The second point is in relation to the type of finance. It is incredibly important that Export Finance Australia has the ability to be flexible with respect to the sort of finance which is contributed. That might be through direct advances of loan funds, but it needs to also be potentially through the provision of guarantees to address the point Senator Wong referred to—that in some countries the best approach is for a guarantee to be provided by an agency such as Export Finance Australia so that the lending is done by local finance providers in local currency. That's a real issue for some of our Pacific neighbours, in terms of currency, so I think that's a great benefit in terms of this legislation.

The third point is that this legislation provides flexibility in terms of equity investment. That is an important additional bow to add to the quiver. It is important that that flexibility is added but it is important that that is rarely done. I don't philosophically believe that the government should be a major investor in projects of this type. However, there will be a category of projects which are in the national interest—for example, in the critical minerals space—which on a very rare basis warrant an equity contribution from an agency such as Export Finance Australia.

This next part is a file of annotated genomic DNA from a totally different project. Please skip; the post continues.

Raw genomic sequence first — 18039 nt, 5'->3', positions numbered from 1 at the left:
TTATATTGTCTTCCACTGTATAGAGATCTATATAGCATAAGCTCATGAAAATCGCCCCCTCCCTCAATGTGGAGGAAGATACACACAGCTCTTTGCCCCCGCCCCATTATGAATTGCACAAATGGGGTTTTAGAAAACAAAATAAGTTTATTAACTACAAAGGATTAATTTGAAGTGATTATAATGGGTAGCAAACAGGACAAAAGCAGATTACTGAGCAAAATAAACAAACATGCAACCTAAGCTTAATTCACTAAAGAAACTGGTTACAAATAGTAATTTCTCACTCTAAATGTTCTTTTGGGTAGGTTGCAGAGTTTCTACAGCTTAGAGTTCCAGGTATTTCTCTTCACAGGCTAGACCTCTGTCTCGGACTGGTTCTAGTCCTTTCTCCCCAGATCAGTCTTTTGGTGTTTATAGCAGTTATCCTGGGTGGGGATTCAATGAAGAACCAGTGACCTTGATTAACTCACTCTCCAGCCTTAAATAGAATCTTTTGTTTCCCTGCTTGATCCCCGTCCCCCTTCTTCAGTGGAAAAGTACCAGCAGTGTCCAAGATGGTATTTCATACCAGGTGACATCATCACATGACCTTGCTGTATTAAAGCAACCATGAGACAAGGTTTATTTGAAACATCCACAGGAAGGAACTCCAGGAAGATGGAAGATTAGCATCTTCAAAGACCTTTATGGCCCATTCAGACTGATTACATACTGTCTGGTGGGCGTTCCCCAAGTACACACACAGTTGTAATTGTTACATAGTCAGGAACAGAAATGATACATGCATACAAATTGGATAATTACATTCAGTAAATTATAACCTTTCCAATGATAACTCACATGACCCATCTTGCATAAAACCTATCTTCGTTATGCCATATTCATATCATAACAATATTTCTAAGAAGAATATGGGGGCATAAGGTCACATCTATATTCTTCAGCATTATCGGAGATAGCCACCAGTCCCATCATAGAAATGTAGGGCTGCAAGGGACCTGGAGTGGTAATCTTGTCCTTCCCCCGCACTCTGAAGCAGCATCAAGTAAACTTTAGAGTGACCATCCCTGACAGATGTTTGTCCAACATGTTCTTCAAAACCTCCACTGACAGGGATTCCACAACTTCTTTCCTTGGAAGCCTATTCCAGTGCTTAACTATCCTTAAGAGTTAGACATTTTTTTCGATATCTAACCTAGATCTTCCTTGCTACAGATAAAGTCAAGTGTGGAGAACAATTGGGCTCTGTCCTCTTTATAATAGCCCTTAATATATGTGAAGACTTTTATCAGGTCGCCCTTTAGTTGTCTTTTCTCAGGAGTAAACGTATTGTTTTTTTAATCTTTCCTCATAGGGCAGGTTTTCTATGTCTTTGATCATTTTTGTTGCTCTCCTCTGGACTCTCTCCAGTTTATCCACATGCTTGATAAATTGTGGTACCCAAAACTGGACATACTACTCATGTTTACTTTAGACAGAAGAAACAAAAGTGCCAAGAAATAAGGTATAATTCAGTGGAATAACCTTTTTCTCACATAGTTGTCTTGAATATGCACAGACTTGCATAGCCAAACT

The fourth point I want to raise is in relation to the Pacific step-up. I'm a passionate believer in the government's Pacific step-up policy. As someone who lived and worked in Papua New Guinea for about 2½ years I know how important our Pacific family is. And I know that Export Finance Australia, given this additional flexibility, will be able to do more good in our Pacific region and help bring projects to fruition.